Deaf mental health services

See me, hear me. Mental health barriers for disabled & Deaf Londoners

11 April 2017

Disabled people and Deaf people face considerable difficulty accessing the mental health support they need:

  • Deaf people told us that their frustration at communication barriers is sometimes mistaken for aggression by health professionals.
  • The NHS website has over 900 health-related videos, yet just one is available in British Sign Language (BSL).[2]
  • Mental health services are not always accessible to disabled people and Deaf people - facilities may not be adapted to support people with mobility impairments.
  • 92 per cent of blind and partially sighted people surveyed received no emotional support at the time of diagnosis.[3]

Disabled people and Deaf people are more likely to experience mental health problems, such as anxiety and depression. Deaf people are twice as likely to suffer from depression as hearing people.[4]

  • More than one in ten adult Londoners has some form of impairment.[5]
  • There are over a million people with hearing loss, including over 80,000 profoundly or severely Deaf people in London.[6]
  • There are 175,000 people living with sight loss in London.[7]
  • There are around 469,000 Londoners with a degree of mobility impairment.[8]

The London Assembly Health Committee publishes its findings and recommendations to the Mayor today on how he can support better mental health for disabled people and Deaf people. The report recommends:

  • The Mayor should help commission pan-London communications support for Deaf Londoners and those with learning disabilities.
  • The Mayor and London Health Board should look closely at issues around employment, housing, crime and transport, to ensure disabled people and Deaf people are given control and choice over their lives.
  • The Mayor and the London Health Board should capture data on physical and sensory impairment across London, in order to assess need. Mental health trusts should also audit how well services meet the needs of disabled people and Deaf people.

Dr Onkar Sahota AM, Chair of the Health Committee, said:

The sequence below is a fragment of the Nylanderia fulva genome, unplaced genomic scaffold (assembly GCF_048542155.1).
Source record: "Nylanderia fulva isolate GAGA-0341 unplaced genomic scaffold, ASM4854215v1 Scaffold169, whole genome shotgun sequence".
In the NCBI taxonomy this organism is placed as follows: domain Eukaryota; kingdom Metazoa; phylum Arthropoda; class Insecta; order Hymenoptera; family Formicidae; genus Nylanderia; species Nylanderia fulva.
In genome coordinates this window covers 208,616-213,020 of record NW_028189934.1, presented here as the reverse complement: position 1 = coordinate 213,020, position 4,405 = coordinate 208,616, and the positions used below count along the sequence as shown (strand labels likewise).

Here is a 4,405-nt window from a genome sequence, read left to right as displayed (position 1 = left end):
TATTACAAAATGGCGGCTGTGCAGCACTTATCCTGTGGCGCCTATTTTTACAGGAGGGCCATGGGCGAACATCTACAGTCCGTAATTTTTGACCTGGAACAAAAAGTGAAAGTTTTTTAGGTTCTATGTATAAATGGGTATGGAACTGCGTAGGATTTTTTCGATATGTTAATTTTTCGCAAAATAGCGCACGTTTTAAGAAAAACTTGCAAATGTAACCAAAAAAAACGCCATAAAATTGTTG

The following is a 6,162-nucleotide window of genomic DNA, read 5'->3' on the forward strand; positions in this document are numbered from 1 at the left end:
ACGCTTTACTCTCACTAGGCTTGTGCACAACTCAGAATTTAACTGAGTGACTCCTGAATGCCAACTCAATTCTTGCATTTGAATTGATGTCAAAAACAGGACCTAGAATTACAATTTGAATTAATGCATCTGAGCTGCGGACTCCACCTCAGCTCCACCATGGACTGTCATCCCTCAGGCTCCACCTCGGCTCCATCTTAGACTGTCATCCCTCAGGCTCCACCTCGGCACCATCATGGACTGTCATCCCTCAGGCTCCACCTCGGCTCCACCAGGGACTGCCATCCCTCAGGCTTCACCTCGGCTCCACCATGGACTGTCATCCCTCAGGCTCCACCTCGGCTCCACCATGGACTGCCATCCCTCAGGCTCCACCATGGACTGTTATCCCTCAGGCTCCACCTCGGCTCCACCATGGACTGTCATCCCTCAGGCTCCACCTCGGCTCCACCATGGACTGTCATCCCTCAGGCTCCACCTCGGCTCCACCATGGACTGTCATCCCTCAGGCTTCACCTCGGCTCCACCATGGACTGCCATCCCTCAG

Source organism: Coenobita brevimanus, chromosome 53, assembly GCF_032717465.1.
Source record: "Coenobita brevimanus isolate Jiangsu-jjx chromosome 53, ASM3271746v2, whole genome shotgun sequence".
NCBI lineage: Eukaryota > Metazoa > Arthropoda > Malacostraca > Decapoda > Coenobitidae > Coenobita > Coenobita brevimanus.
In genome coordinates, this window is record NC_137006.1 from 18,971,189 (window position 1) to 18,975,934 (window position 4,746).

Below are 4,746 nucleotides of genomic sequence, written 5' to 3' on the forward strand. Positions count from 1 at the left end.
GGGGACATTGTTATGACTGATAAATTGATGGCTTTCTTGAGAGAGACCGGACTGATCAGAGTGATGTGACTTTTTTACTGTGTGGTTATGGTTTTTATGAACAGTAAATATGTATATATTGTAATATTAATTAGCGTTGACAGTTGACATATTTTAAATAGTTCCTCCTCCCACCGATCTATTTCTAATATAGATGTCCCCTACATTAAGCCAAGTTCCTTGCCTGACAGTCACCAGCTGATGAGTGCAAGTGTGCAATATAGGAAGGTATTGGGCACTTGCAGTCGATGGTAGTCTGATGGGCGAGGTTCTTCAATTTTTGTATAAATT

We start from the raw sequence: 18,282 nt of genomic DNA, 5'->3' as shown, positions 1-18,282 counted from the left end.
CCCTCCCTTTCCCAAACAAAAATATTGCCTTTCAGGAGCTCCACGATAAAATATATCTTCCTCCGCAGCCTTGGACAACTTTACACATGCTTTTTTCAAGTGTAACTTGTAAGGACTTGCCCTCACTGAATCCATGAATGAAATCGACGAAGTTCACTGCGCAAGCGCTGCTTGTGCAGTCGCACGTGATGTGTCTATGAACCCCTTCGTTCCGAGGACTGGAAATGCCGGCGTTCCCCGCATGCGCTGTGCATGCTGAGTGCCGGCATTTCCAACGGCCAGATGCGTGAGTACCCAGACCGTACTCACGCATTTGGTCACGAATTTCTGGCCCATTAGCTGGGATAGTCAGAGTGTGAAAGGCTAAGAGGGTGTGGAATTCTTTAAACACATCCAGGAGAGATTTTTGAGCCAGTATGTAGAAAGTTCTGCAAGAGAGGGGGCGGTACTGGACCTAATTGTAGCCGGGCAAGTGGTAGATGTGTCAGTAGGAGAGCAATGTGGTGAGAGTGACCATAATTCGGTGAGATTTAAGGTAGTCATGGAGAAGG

“It’s appalling that such a major health inequality exists within the health system, especially when there are quick wins, which could make a significant difference to the lives of disabled people and Deaf people. Simple changes, like providing a mobile number to text when a Deaf person is in a crisis situation could open up services.

Supporting independent living is also absolutely crucial for good mental wellbeing. The Mayor has powers in housing, transport, employment and crime and could do more to ensure disabled people and Deaf people have choice and control over their lives.

We need to include the voices of disabled people and Deaf people in shaping the services they need. The Mayor of London needs to step up to the challenge of addressing this major health inequality.”

Follow us @LondonAssembly and take part in the discussion using #AssemblyHealth and #MentalHealth

Notes to editors

  1. Mental Health – Disabled and Deaf people’ report attached.
  2. Action on Hearing Loss submission.
  3. Thomas Pocklington Trust submission.
  4. › About Deafness
  9. The Health Committee supports the social model of disability – disability is caused by the way society is organised, rather than by a person’s impairment or difference. It looks at ways of removing barriers that restrict life choices, so they can be independent and equal in society.
  10. Dr Onkar Sahota AM, Chair of the London Assembly Health Committee, is available for interview. Please see contact details below.
  11. The Health Committee.
  12. As well as investigating issues that matter to Londoners, the London Assembly acts as a check and a balance on the Mayor.

For media enquiries, please contact Lisa Lam on 020 7983 4067.  For out of hours media enquiries, call 020 7983 4000 and ask for the London Assembly duty press officerNon-media enquiries should be directed to the Public Liaison Unit on 020 7983 4100.